Hosted by: ‘Hospitalis: Hospital Architecture in Portugal at the Dawn of Modernity’ Research Project and the Hospital Real de Todos os Santos, Lisbon, Portugal
Hospital Real de Todos os Santos, Wikimedia Commons
Space, in both its physical and conceptual manifestations, has been a part of how hospitals were designed, built, used, and understood within the wider community. By focusing on space, this conference aims to explore this subject through the lens of its architectural, socio-cultural, medical, economic, charitable, ideological, and public conceptualisations.
This thirteenth INHH conference will explore the relationship between space and hospitals throughout history by examining it through the lens of five themes: (1) ritual, space, and architecture; (2) hospitals as ‘model’ spaces; (3) the impact of medical practice and theory on space; (4) hospitality and social space; (5) sponsorship. Below are more details about how the conference themes will address along with related questions. The themes and questions presented are by no means an exhaustive list; however, we encourage the submission of an abstract that examines any aspects of space and the history of hospitals in innovative ways.
Hopital Beaujon, Paris, 1934
Key Themes and Questions to be explored:
1. Ritual, Space, and Architecture
• How has the architectural designs of hospitals shaped their use? How has ritual impacted the built environment? How have these spaces been preserved and how are they presented to modern audiences? How were aesthetic changes integrated over time?
• Examples: architectural design, death care and burials, patient rooms, religious spaces in medical environments, archeological and/or architectural reconstructions, material culture, heritage studies.
2. Hospitals as ‘Model’ Spaces
• How have hospitals, leprosaria, and other health care establishments been conceptualised as ‘model’ institutions, both architecturally and spatially? How were architectural models communicated and circulated? How did colonial ‘models’ inform both hospitals and the surrounding environment? How were these ‘models’ juxtaposed against preexisting institutions and/or practices? Did bad ‘models’ exist, if so, what was the criteria for this categorisation?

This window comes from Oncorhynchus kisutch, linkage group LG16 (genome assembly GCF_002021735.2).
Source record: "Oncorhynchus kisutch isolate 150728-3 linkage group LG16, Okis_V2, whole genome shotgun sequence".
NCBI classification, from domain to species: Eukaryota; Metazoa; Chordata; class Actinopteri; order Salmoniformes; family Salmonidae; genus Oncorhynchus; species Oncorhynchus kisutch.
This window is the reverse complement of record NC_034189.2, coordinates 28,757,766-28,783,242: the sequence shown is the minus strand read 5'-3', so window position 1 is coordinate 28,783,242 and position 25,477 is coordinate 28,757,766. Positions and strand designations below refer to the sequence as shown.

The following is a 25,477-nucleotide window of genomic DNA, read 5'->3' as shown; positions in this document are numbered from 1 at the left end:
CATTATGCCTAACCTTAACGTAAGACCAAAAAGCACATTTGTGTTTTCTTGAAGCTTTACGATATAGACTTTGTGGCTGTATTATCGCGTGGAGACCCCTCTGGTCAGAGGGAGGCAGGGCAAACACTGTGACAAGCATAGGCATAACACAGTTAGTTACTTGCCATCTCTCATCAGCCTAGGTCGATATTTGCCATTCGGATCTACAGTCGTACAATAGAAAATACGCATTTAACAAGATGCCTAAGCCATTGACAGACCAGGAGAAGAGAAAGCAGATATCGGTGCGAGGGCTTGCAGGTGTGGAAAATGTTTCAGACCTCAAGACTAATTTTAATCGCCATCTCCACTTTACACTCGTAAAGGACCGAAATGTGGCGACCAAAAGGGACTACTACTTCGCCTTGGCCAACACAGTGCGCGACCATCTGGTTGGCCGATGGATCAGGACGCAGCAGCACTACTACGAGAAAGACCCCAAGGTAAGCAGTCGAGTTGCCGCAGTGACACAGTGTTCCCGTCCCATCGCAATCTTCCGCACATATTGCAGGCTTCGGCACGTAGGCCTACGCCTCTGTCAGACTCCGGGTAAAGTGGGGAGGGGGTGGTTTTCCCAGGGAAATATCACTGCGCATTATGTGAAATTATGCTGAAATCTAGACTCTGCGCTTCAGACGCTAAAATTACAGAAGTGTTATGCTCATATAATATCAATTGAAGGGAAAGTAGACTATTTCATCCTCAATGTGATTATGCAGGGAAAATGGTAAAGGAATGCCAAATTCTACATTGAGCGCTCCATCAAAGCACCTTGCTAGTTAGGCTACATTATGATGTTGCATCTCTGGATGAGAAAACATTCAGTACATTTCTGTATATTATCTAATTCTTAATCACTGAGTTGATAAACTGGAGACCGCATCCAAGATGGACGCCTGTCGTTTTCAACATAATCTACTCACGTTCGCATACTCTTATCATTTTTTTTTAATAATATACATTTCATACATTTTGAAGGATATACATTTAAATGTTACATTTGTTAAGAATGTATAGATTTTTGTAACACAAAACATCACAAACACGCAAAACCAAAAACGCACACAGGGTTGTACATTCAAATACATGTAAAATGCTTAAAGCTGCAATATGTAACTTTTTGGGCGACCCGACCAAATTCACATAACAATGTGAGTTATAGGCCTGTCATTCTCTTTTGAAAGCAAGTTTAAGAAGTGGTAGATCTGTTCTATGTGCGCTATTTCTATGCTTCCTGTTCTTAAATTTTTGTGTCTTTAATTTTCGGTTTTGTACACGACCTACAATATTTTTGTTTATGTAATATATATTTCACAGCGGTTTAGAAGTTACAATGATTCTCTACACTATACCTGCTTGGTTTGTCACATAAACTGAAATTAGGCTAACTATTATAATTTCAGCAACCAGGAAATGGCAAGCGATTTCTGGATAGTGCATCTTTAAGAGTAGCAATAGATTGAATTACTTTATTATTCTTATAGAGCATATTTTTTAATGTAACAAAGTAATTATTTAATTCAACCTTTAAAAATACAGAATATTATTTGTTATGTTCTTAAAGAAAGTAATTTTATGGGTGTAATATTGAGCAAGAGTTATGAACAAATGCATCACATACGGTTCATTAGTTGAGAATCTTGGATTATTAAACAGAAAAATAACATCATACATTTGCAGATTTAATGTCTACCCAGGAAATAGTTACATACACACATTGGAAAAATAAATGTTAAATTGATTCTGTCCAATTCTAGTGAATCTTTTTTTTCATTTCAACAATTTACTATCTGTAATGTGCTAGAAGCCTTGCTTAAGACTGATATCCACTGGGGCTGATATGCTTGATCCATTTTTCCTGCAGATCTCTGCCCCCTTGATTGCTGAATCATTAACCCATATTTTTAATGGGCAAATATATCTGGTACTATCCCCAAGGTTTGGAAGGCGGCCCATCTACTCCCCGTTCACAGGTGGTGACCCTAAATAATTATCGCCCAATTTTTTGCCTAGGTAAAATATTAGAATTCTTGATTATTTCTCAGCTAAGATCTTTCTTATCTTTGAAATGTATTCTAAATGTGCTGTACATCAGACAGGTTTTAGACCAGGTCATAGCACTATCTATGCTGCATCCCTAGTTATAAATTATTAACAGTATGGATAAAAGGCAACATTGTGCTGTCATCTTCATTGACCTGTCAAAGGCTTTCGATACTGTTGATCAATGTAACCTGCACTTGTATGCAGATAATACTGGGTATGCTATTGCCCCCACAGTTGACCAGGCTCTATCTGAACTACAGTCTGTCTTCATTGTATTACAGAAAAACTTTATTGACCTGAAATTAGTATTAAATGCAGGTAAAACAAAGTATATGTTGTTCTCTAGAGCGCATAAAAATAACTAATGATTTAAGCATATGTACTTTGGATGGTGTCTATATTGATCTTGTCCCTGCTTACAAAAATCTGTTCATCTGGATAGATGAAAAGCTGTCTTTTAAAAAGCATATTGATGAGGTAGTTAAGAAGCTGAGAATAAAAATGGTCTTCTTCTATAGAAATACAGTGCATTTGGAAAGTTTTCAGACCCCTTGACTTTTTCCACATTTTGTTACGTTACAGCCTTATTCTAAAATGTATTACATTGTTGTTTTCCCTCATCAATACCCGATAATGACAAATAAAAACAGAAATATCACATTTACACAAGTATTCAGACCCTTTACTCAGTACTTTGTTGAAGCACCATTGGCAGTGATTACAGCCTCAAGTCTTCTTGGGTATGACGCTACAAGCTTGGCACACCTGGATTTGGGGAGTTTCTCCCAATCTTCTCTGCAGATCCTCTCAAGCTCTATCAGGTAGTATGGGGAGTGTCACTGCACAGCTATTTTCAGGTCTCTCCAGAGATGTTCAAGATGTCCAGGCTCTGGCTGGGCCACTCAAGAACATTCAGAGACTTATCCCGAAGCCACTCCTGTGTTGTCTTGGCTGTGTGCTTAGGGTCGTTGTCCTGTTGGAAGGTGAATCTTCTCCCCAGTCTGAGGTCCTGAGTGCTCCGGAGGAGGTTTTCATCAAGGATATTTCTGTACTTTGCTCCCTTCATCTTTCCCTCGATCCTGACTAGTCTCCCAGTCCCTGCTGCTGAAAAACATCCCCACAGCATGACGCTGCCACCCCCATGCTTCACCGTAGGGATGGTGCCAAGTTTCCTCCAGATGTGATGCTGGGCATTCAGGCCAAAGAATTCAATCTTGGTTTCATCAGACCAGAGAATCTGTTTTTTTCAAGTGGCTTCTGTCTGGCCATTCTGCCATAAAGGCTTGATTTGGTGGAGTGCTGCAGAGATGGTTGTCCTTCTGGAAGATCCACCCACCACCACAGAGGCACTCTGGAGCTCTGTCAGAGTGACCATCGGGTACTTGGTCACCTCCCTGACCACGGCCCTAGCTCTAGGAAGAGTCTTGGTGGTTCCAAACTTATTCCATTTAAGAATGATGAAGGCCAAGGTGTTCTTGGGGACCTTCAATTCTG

• Examples: Using plans from preexisting hospitals; the imposition of a non-indigenous ‘model;’ hospitals in transition (i.e. colonial to postcolonial).
3. The Impact of Medical Theory and Practice on Space
• How did prevailing medical theories influence the built environment? As these theories and practices changed, how were these changes made manifest?
• Examples: colonial medicine and its impact on architecture and space of existing and ‘new’ hospitals; changes in space creating inclusive or exclusive environments; bioarchaeological studies of hospitals and their patients; care versus cure.
4. Hospitality as Social Space
• How has the inclusion or exclusion of groups shaped care and space? How is this reflected in its architecture? How have hospitals been designed to be more welcoming? How were health and social activities balanced in a hospital’s built environment? How does the presence of hospitals and/or leprosaria impact urban planning?
• Examples: segregation within hospitals; concierge services and creating a ‘public face;’ the role of gender and hospitality; hospitality and socio-economic status; psychological responses to space in hospitals.
• How have founders and donors affected the creation and/or development of a hospital? Did their donation change the social or cultural environment? How does this impact the hospital’s reputation?
• Examples: Prioritising wings for specific illness or methods of care; perception of donors as individuals; impact of class and gender.
The Advisory Board of the INHH and the local organising committee wish to invite proposals for 20 minute papers or posters which address the conference theme. Potential contributors are asked to bear in mind that engagement with the theme of space and the hospital will be a key criterion in determining which papers are accepted onto the programme.
Abstracts should be a maximum of 300 words in length, in English and accompanied by a brief biography of no more than 200 words. Proposals should be sent to firstname.lastname@example.org by 30 September 2020. As with previous INHH conferences, it is intended that an edited volume of the conference papers will be published. Submissions are particularly encouraged from researchers who have not previously given a paper at an INHH conference.
Upon provision of full receipts, we hope to be able to support attendance at this conference, particularly for postgraduates and early career researchers. Speakers will be asked to make use of alternative sources of funding where these are available. Any queries may be directed to email@example.com.